“Cuba denies it holds any political prisoners.” The Big Lie is alive and well.
It is to be hoped that the Pope makes sure that he sees some of the extraordinarily brave Ladies in White. I’m pretty sure that his predecessor, John Paul II, would have insisted. And while the Pope is on the island, he might also have a word with Cuba’s Cardinal Ortega:
The detentions came just over a week before a March 26-28 visit by Benedict, who is likely to encourage the government to adopt increased religious, political and human rights during his tour, at least privately. It also comes days after Cuban Roman Catholic Cardinal Jaime Ortega asked police to remove a group of 13 opposition members who had occupied a church in Central Havana for two days.
While the church won assurances that the group members would not be prosecuted, the church-sanctioned raid and its hardline stance throughout the standoff was derided by many dissidents, even those who had opposed the initial occupation.
While many praise Ortega for mediating the release of political prisoners in 2010 and occasionally speaking out in favor of greater economic and political freedom on this Communist-run island, others say he has not done enough. They say Thursday’s decision to call in police to remove dissidents from the Church of Charity demonstrates Ortega’s lack of sympathy. Sunday’s events will likely provide more fodder for those critics.
Elizardo Sanchez, who monitors human rights on the island and acts as a de facto spokesman for the opposition, expressed astonishment at the posture of Ortega, whom he has often praised in the past.
“I can’t get over my astonishment over what has happened in these last few days,” Sanchez told The Associated Press. “The cardinal is acting like the first two of the three wise monkeys,” who could neither see evil nor hear it.
Even as members of the Ladies in White were being detained, Ortega was performing Mass at the grand Cathedral in Old Havana. His sermon inside the baroque, stone edifice before several hundred worshippers did not mention the week’s drama, nor did he say anything about human rights in general.
Cuban dissidents who had occupied a church in Havana to demand an audience with Pope Benedict when he visits later this month, have been evicted. The group of 13 want the Pope to press Cuba’s communist government on issues such as the release of political prisoners and an end to repression.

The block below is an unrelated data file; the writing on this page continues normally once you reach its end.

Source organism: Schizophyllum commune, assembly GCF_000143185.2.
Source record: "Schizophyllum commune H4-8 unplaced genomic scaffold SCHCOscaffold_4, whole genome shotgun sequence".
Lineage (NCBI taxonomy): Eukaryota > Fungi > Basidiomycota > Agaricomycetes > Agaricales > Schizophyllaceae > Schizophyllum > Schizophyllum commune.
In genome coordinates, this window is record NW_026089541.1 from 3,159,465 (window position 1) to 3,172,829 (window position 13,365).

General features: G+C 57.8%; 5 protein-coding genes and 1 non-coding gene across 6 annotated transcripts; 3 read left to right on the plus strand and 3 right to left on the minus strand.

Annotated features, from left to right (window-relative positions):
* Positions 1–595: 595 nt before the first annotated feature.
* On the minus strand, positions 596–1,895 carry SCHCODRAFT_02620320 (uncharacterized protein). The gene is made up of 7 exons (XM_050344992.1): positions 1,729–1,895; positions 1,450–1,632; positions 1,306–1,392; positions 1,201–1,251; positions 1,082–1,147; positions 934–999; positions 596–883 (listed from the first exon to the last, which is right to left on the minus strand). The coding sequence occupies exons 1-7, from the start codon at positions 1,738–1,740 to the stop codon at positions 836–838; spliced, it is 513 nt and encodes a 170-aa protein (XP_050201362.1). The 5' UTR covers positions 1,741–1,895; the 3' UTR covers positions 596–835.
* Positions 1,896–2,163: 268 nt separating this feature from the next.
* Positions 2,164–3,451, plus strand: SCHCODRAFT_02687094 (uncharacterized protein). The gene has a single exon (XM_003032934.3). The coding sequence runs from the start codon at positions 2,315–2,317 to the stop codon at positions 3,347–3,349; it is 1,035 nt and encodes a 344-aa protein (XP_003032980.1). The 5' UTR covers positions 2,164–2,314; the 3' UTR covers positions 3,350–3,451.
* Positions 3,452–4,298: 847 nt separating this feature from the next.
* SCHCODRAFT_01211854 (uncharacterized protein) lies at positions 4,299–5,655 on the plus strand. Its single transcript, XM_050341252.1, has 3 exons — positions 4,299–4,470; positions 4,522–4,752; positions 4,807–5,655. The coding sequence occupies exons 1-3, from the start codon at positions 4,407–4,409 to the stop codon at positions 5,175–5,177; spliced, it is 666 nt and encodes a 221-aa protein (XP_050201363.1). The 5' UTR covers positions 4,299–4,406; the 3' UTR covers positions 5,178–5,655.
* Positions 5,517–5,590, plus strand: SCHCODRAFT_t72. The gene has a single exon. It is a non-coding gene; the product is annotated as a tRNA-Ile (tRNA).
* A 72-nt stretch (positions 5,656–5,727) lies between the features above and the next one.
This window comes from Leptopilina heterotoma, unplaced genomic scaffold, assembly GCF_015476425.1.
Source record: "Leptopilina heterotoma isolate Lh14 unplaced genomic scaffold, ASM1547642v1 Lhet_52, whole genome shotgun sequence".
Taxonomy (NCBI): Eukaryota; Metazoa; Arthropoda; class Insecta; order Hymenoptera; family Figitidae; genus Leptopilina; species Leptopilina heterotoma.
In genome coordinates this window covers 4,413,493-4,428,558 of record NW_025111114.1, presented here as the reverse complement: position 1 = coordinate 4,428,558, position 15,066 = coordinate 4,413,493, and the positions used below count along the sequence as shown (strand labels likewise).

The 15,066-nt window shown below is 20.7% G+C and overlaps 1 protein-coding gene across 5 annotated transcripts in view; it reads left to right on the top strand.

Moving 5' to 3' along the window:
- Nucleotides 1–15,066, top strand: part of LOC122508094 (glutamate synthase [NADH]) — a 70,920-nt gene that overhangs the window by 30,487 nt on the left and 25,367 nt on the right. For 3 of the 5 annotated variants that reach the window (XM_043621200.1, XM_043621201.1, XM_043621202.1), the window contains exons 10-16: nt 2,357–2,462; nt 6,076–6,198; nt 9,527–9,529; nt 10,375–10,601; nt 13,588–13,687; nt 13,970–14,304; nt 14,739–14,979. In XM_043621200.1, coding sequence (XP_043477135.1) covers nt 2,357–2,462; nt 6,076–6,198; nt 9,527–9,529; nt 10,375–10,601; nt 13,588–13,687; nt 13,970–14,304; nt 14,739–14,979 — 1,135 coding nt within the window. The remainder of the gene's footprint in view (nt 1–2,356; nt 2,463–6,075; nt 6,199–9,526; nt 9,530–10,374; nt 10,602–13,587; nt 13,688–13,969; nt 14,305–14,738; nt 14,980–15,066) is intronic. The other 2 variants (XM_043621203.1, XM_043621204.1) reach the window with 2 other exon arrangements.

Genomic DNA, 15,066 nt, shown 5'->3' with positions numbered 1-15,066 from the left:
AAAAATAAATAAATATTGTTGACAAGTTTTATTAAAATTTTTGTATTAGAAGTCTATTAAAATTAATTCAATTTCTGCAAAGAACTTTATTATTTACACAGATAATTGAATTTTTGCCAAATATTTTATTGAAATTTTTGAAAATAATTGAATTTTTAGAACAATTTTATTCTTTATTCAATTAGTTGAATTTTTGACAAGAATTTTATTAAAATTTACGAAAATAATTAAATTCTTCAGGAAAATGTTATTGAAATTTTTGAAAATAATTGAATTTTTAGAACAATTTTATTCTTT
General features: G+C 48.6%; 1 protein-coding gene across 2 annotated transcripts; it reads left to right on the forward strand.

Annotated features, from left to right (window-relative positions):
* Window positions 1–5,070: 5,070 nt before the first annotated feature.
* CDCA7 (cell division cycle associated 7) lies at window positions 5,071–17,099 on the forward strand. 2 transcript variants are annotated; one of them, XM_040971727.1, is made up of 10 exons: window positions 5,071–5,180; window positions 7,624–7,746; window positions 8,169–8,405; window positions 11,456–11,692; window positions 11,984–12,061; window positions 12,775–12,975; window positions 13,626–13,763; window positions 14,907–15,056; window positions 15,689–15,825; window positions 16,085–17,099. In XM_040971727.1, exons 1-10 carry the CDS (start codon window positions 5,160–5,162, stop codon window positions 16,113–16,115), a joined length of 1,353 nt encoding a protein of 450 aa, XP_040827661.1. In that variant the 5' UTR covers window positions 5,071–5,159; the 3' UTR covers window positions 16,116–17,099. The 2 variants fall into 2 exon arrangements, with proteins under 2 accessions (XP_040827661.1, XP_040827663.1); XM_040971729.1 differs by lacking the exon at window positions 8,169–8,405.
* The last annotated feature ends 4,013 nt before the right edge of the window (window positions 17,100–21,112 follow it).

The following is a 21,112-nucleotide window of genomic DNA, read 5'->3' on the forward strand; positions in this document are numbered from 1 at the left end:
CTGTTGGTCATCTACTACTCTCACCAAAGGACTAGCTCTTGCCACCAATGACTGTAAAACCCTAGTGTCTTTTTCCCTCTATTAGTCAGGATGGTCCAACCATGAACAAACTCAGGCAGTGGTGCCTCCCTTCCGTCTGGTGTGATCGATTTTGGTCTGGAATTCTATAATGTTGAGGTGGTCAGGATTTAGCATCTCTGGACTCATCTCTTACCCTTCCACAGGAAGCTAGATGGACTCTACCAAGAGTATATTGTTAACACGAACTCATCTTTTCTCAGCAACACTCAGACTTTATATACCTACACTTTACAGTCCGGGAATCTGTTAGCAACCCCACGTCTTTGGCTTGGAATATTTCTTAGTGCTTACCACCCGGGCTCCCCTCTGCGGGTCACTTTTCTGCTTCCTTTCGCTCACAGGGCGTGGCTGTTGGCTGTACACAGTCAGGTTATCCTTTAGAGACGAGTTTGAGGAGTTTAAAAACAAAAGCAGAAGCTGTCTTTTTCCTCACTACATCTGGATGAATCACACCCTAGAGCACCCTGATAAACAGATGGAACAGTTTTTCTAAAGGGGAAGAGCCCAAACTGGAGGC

The protesters were removed from the Church of Charity in central Havana late on Thursday at the request of the city’s cardinal.
The Pope is due in Cuba on 26 March.
“Cardinal Jaime Ortega addressed the competent authorities to invite the occupiers to abandon the sanctuary,” Roman Catholic Church spokesman Orlando Marquez said in a statement.
The dissidents were removed without resistance, it added.
The group of eight women and five men had entered the church on Tuesday night, occupying an area off-limits to worshippers.
Pope Benedict has not announced any plans to meet Cuban dissidents during his trip.
His trip will begin in the eastern city of Santiago, where he will meet Cuban President Raul Castro.
During his time on the island, he will also visit the shrine of the Virgin of Caridad del Cobre and travel to Havana, where he will say mass in the main plaza.
Britain’s coalition government intends to legalize same-sex marriage. That a high-ranking Roman Catholic priest is opposed to these plans is neither surprise nor drama, but Scotland’s Cardinal Keith O’Brien could, I think, have used better words than these to attack them:
Cardinal Keith O’Brien, the leader of the Catholic church in Scotland…accused the coalition of trying to “redefine reality”.
Those in glass houses…
Amy Sullivan grumbles in the Atlantic:
Without the work of women like Sister Carol Keehan, president of the Catholic Health Association, and Sister Simone Campbell of the Catholic social justice group NETWORK, there would be no health reform and therefore no contraception coverage mandate to argue over — not just for the employees of Catholic hospitals and universities, but for the estimated 24 million other women who will benefit from this aspect of the law.
So, yes, a little gratitude from women’s health advocates and other liberals would be appropriate. Instead, when these Catholic sisters and others asked for some flexibility with regard to the mandate, the advocates pooh-poohed as irrelevant their concerns about religious liberty and insisted that “the bishops” were the only ones who had a problem with contraception coverage.
Well, cry me a a river.The likes of these “Catholic sisters” were happy to work for Obamacare to be imposed on the country (fair enough, that’s all part of the democratic process), but now that that law has gone through, what is good enough for everyone else is not, it seems, acceptable to them. Apparently these sensitive souls want the legislation they supported to be applied in a way that takes account of their particular ideological sensitivities.
Everyone else can just go hang.